Sodium

As for the general population, people with diabetes are advised to limit their sodium consumption to <2,300 mg/day (42). Lowering sodium intake (i.e., 1,500 mg/day) may improve blood pressure in certain circumstances (109,110). However, other studies (111,112) suggest caution for universal sodium restriction to 1,500 mg in people with diabetes. Sodium intake recommendations should take into account palatability, availability, affordability, and the difficulty of achieving low-sodium recommendations in a nutritionally adequate diet (113).

Micronutrients and Supplements

There continues to be no clear evidence of benefit from herbal or nonherbal (i.e., vitamin or mineral) supplementation for people with diabetes without underlying deficiencies (42). Metformin is associated with vitamin B12 deficiency, with a recent report from the Diabetes Prevention Program Outcomes Study (DPPOS) suggesting that periodic testing of vitamin B12 levels should be considered in patients taking metformin, particularly in those with anemia or peripheral neuropathy (114). Routine supplementation with antioxidants, such as vitamins E and C and carotene, is not advised due to lack of evidence of efficacy and concern related to long-term safety. In addition, there is insufficient evidence to support the routine use of herbals and micronutrients, such as cinnamon (115) and vitamin D (116), to improve glycemic control in people with diabetes (42,117).

Alcohol

Moderate alcohol intake does not have major detrimental effects on long-term blood glucose control in people with diabetes. Risks associated with alcohol consumption include hypoglycemia (particularly for those using insulin or insulin secretagogue therapies), weight gain, and hyperglycemia (for those consuming excessive amounts) (42,117). People with diabetes can follow the same guidelines as those without diabetes if they choose to drink. For women, no more than one drink per day; for men, no more than two drinks per day is recommended (one drink is equal to a 12-oz beer, 5-oz glass of wine, or 1.5-oz distilled spirits).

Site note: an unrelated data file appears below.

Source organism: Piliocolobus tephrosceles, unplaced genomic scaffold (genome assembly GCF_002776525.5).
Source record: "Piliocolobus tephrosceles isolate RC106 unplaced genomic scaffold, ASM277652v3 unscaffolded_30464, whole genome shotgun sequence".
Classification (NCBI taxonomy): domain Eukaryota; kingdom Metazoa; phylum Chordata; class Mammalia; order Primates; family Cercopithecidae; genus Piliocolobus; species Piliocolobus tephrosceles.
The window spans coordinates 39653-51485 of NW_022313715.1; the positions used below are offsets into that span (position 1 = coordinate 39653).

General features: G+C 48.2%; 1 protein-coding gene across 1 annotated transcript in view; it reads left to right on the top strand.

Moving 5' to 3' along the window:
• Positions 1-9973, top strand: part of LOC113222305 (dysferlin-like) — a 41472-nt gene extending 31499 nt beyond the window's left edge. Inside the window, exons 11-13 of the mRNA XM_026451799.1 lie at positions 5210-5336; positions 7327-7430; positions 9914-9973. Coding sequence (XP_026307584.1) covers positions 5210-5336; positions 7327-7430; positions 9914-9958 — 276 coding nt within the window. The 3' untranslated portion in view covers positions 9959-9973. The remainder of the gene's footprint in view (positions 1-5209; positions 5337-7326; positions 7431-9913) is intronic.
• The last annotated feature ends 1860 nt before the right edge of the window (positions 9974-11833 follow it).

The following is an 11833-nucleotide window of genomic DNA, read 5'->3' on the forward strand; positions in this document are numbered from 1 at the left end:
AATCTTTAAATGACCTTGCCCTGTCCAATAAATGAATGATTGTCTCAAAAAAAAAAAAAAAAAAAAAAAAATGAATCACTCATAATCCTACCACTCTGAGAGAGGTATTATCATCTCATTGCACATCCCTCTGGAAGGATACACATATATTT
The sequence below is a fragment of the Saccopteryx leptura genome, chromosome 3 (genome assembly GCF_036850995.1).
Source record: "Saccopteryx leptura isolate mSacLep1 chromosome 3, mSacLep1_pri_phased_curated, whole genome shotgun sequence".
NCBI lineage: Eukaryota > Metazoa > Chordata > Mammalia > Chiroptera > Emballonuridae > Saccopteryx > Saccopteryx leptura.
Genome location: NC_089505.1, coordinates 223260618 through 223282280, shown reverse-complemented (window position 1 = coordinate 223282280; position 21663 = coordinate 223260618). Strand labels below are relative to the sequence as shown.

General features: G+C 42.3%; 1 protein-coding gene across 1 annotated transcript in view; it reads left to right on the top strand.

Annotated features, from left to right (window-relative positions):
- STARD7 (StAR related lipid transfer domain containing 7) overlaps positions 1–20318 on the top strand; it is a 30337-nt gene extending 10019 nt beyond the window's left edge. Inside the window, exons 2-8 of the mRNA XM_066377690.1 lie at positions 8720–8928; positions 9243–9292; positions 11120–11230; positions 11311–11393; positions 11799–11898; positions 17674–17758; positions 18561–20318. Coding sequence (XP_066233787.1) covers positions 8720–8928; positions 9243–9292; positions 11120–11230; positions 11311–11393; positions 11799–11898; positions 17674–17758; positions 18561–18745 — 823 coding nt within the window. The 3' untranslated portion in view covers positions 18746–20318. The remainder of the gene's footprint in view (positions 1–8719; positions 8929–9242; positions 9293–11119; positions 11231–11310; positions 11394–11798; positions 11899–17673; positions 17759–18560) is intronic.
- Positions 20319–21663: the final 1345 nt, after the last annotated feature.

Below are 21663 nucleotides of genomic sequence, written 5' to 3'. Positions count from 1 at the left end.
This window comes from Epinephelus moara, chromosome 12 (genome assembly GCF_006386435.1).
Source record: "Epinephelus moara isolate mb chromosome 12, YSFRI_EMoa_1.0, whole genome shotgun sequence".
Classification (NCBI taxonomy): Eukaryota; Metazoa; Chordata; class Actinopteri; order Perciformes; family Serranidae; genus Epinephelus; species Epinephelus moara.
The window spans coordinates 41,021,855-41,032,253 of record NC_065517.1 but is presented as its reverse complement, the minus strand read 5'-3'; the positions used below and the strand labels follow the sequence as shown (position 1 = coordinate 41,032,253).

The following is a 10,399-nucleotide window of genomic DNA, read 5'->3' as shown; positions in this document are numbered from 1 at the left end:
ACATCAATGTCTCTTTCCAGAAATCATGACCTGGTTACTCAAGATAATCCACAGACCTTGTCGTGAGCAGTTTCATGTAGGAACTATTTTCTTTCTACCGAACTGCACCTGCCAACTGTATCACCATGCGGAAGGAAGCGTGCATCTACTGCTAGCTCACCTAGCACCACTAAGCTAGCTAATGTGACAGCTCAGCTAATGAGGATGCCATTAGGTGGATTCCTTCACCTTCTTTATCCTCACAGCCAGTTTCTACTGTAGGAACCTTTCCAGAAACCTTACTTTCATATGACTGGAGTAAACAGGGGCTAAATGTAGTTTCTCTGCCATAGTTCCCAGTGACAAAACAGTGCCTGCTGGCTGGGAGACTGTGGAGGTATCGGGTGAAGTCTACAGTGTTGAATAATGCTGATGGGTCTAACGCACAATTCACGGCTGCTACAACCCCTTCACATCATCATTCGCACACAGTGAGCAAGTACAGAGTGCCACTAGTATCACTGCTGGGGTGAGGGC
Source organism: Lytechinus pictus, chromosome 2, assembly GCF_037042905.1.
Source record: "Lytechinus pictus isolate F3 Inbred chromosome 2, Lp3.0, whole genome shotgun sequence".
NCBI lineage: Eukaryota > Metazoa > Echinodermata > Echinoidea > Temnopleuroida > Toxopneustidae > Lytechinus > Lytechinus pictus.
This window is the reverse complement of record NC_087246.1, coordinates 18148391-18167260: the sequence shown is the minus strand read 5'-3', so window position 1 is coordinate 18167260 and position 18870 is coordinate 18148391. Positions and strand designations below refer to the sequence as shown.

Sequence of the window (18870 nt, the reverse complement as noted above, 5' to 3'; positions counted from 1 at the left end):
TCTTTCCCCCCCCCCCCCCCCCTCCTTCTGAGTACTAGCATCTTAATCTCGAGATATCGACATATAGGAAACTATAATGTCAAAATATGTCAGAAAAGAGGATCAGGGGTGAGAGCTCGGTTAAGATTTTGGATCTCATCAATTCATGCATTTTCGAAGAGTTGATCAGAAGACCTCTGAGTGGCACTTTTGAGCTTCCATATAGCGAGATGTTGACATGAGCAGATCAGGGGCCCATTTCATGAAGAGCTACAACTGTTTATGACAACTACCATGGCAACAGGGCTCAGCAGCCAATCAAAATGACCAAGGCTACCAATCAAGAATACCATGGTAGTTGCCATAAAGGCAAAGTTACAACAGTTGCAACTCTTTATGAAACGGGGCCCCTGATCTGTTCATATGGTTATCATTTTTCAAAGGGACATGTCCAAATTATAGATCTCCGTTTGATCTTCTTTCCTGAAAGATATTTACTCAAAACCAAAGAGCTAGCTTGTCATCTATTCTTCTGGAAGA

Nonnutritive Sweeteners

For some people with diabetes who are accustomed to sugar-sweetened products, nonnutritive sweeteners (containing few or no calories) may be an acceptable substitute for nutritive sweeteners (those containing calories such as sugar, honey, agave syrup) when consumed in moderation. While use of nonnutritive sweeteners does not appear to have a significant effect on glycemic control (118), they can reduce overall calorie and carbohydrate intake (51). Most systematic reviews and meta-analyses show benefits for nonnutritive sweetener use in weight loss (119,120); however, some research suggests an association with weight gain (121). Regulatory agencies set acceptable daily intake levels for each nonnutritive sweetener, defined as the amount that can be safely consumed over a person’s lifetime (42,110).

Recommendations

  • Children and adolescents with type 1 or type 2 diabetes or prediabetes should engage in 60 min/day or more of moderate- or vigorous-intensity aerobic activity, with vigorous muscle-strengthening and bone-strengthening activities at least 3 days/week. C

  • Most adults with type 1 C and type 2 B diabetes should engage in 150 min or more of moderate-to-vigorous intensity aerobic activity per week, spread over at least 3 days/week, with no more than 2 consecutive days without activity. Shorter durations (minimum 75 min/week) of vigorous-intensity or interval training may be sufficient for younger and more physically fit individuals.

  • Adults with type 1 C and type 2 B diabetes should engage in 2–3 sessions/week of resistance exercise on nonconsecutive days.

  • All adults, and particularly those with type 2 diabetes, should decrease the amount of time spent in daily sedentary behavior. B Prolonged sitting should be interrupted every 30 min for blood glucose benefits, particularly in adults with type 2 diabetes. C

  • Flexibility training and balance training are recommended 2–3 times/week for older adults with diabetes. Yoga and tai chi may be included based on individual preferences to increase flexibility, muscular strength, and balance. C

Physical activity is a general term that includes all movement that increases energy use and is an important part of the diabetes management plan. Exercise is a more specific form of physical activity that is structured and designed to improve physical fitness. Both physical activity and exercise are important. Exercise has been shown to improve blood glucose control, reduce cardiovascular risk factors, contribute to weight loss, and improve well-being. Physical activity is as important for those with type 1 diabetes as it is for the general population, but its specific role in the prevention of diabetes complications and the management of blood glucose is not as clear as it is for those with type 2 diabetes.